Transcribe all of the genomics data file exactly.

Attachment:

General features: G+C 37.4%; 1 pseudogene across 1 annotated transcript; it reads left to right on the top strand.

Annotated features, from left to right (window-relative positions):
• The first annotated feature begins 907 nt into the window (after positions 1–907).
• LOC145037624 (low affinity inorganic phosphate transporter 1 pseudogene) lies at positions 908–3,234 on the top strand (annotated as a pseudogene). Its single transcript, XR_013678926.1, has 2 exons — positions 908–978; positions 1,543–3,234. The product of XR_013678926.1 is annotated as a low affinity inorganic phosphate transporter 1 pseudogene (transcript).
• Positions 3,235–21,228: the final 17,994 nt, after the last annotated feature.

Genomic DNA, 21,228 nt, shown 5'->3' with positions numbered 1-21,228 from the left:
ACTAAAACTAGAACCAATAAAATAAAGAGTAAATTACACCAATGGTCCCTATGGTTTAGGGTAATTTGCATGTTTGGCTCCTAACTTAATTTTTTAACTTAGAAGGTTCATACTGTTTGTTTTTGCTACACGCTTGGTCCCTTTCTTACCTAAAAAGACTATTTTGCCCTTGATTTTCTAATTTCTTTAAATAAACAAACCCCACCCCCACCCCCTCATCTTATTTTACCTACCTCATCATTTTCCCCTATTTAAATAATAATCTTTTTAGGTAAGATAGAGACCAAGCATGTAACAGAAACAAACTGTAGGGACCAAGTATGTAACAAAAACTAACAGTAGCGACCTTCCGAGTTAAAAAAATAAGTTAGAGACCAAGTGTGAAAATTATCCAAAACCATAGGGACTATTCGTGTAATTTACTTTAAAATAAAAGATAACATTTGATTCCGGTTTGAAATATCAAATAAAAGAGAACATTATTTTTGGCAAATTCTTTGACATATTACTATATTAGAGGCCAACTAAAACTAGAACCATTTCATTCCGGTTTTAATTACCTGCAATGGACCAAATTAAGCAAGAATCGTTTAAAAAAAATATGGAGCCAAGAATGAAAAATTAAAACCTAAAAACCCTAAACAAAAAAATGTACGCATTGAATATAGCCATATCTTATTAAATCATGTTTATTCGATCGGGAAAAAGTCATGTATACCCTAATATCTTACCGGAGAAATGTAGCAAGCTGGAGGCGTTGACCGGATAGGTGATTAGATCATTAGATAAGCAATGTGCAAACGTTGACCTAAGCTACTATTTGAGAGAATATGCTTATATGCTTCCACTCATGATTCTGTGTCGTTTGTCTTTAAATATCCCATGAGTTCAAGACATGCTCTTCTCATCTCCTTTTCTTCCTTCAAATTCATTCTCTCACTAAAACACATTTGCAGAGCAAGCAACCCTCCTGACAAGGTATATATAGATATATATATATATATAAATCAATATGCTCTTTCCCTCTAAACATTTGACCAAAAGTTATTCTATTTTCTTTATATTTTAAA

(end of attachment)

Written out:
General features: G+C 37.4%; 1 pseudogene across 1 annotated transcript; it reads left to right on the top strand.

Annotated features, from left to right (window-relative positions):
• The first annotated feature begins 907 nt into the window (after positions 1–907).
• LOC145037624 (low affinity inorganic phosphate transporter 1 pseudogene) lies at positions 908–3,234 on the top strand (annotated as a pseudogene). Its single transcript, XR_013678926.1, has 2 exons — positions 908–978; positions 1,543–3,234. The product of XR_013678926.1 is annotated as a low affinity inorganic phosphate transporter 1 pseudogene (transcript).
• Positions 3,235–21,228: the final 17,994 nt, after the last annotated feature.

Genomic DNA, 21,228 nt, shown 5'->3' with positions numbered 1-21,228 from the left:
ACTAAAACTAGAACCAATAAAATAAAGAGTAAATTACACCAATGGTCCCTATGGTTTAGGGTAATTTGCATGTTTGGCTCCTAACTTAATTTTTTAACTTAGAAGGTTCATACTGTTTGTTTTTGCTACACGCTTGGTCCCTTTCTTACCTAAAAAGACTATTTTGCCCTTGATTTTCTAATTTCTTTAAATAAACAAACCCCACCCCCACCCCCTCATCTTATTTTACCTACCTCATCATTTTCCCCTATTTAAATAATAATCTTTTTAGGTAAGATAGAGACCAAGCATGTAACAGAAACAAACTGTAGGGACCAAGTATGTAACAAAAACTAACAGTAGCGACCTTCCGAGTTAAAAAAATAAGTTAGAGACCAAGTGTGAAAATTATCCAAAACCATAGGGACTATTCGTGTAATTTACTTTAAAATAAAAGATAACATTTGATTCCGGTTTGAAATATCAAATAAAAGAGAACATTATTTTTGGCAAATTCTTTGACATATTACTATATTAGAGGCCAACTAAAACTAGAACCATTTCATTCCGGTTTTAATTACCTGCAATGGACCAAATTAAGCAAGAATCGTTTAAAAAAAATATGGAGCCAAGAATGAAAAATTAAAACCTAAAAACCCTAAACAAAAAAATGTACGCATTGAATATAGCCATATCTTATTAAATCATGTTTATTCGATCGGGAAAAAGTCATGTATACCCTAATATCTTACCGGAGAAATGTAGCAAGCTGGAGGCGTTGACCGGATAGGTGATTAGATCATTAGATAAGCAATGTGCAAACGTTGACCTAAGCTACTATTTGAGAGAATATGCTTATATGCTTCCACTCATGATTCTGTGTCGTTTGTCTTTAAATATCCCATGAGTTCAAGACATGCTCTTCTCATCTCCTTTTCTTCCTTCAAATTCATTCTCTCACTAAAACACATTTGCAGAGCAAGCAACCCTCCTGACAAGGTATATATAGATATATATATATATATAAATCAATATGCTCTTTCCCTCTAAACATTTGACCAAAAGTTATTCTATTTTCTTTATATTTTAAA